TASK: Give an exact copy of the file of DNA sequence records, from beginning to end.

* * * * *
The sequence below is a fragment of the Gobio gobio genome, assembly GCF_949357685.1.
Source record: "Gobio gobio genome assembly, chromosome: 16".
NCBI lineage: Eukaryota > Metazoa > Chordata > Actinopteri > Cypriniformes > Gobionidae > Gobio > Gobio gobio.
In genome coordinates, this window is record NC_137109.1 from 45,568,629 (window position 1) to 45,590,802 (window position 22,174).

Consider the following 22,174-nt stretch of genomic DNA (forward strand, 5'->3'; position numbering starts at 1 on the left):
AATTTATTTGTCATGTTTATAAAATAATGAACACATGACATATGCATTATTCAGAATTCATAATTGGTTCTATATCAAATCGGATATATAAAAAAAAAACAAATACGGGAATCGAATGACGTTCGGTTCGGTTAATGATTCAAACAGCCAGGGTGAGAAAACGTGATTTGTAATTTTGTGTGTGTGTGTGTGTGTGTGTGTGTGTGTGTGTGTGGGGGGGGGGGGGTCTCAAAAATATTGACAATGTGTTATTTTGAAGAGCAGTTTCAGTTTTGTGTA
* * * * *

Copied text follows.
The sequence below is a fragment of the Gobio gobio genome, assembly GCF_949357685.1.
Source record: "Gobio gobio genome assembly, chromosome: 16".
NCBI lineage: Eukaryota > Metazoa > Chordata > Actinopteri > Cypriniformes > Gobionidae > Gobio > Gobio gobio.
In genome coordinates, this window is record NC_137109.1 from 45,568,629 (window position 1) to 45,590,802 (window position 22,174).

Consider the following 22,174-nt stretch of genomic DNA (forward strand, 5'->3'; position numbering starts at 1 on the left):
AATTTATTTGTCATGTTTATAAAATAATGAACACATGACATATGCATTATTCAGAATTCATAATTGGTTCTATATCAAATCGGATATATAAAAAAAAAACAAATACGGGAATCGAATGACGTTCGGTTCGGTTAATGATTCAAACAGCCAGGGTGAGAAAACGTGATTTGTAATTTTGTGTGTGTGTGTGTGTGTGTGTGTGTGTGTGTGTGTGGGGGGGGGGGGGTCTCAAAAATATTGACAATGTGTTATTTTGAAGAGCAGTTTCAGTTTTGTGTA